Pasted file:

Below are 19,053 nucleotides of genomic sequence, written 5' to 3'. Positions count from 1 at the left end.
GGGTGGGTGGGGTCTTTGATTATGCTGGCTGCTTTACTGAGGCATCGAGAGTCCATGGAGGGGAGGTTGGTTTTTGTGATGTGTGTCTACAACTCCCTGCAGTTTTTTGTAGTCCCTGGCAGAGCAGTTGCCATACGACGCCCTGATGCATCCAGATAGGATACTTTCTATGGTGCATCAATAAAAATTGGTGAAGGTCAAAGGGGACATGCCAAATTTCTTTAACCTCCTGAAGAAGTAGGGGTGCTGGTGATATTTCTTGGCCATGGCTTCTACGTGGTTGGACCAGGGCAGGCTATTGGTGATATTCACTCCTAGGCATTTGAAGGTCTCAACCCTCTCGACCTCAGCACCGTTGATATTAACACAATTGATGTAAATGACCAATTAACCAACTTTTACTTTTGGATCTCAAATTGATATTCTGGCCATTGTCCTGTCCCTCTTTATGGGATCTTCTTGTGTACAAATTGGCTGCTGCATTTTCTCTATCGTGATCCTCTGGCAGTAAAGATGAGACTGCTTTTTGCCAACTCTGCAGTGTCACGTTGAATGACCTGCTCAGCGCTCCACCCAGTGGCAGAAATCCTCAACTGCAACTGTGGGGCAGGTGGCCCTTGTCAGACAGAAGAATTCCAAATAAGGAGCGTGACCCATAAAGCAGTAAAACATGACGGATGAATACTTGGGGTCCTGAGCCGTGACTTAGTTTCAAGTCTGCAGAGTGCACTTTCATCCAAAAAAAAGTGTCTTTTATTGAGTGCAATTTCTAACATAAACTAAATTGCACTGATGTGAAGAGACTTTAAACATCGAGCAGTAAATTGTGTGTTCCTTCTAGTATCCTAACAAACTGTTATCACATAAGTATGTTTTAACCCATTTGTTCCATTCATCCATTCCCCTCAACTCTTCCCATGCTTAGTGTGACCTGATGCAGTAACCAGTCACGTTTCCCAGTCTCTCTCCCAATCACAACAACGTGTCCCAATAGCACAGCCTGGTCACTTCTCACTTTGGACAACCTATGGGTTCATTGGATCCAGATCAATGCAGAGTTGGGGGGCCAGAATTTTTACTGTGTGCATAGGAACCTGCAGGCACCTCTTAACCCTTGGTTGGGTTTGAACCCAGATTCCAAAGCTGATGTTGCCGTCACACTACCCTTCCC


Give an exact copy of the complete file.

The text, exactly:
Below are 19,053 nucleotides of genomic sequence, written 5' to 3'. Positions count from 1 at the left end.
GGGTGGGTGGGGTCTTTGATTATGCTGGCTGCTTTACTGAGGCATCGAGAGTCCATGGAGGGGAGGTTGGTTTTTGTGATGTGTGTCTACAACTCCCTGCAGTTTTTTGTAGTCCCTGGCAGAGCAGTTGCCATACGACGCCCTGATGCATCCAGATAGGATACTTTCTATGGTGCATCAATAAAAATTGGTGAAGGTCAAAGGGGACATGCCAAATTTCTTTAACCTCCTGAAGAAGTAGGGGTGCTGGTGATATTTCTTGGCCATGGCTTCTACGTGGTTGGACCAGGGCAGGCTATTGGTGATATTCACTCCTAGGCATTTGAAGGTCTCAACCCTCTCGACCTCAGCACCGTTGATATTAACACAATTGATGTAAATGACCAATTAACCAACTTTTACTTTTGGATCTCAAATTGATATTCTGGCCATTGTCCTGTCCCTCTTTATGGGATCTTCTTGTGTACAAATTGGCTGCTGCATTTTCTCTATCGTGATCCTCTGGCAGTAAAGATGAGACTGCTTTTTGCCAACTCTGCAGTGTCACGTTGAATGACCTGCTCAGCGCTCCACCCAGTGGCAGAAATCCTCAACTGCAACTGTGGGGCAGGTGGCCCTTGTCAGACAGAAGAATTCCAAATAAGGAGCGTGACCCATAAAGCAGTAAAACATGACGGATGAATACTTGGGGTCCTGAGCCGTGACTTAGTTTCAAGTCTGCAGAGTGCACTTTCATCCAAAAAAAAGTGTCTTTTATTGAGTGCAATTTCTAACATAAACTAAATTGCACTGATGTGAAGAGACTTTAAACATCGAGCAGTAAATTGTGTGTTCCTTCTAGTATCCTAACAAACTGTTATCACATAAGTATGTTTTAACCCATTTGTTCCATTCATCCATTCCCCTCAACTCTTCCCATGCTTAGTGTGACCTGATGCAGTAACCAGTCACGTTTCCCAGTCTCTCTCCCAATCACAACAACGTGTCCCAATAGCACAGCCTGGTCACTTCTCACTTTGGACAACCTATGGGTTCATTGGATCCAGATCAATGCAGAGTTGGGGGGCCAGAATTTTTACTGTGTGCATAGGAACCTGCAGGCACCTCTTAACCCTTGGTTGGGTTTGAACCCAGATTCCAAAGCTGATGTTGCCGTCACACTACCCTTCCC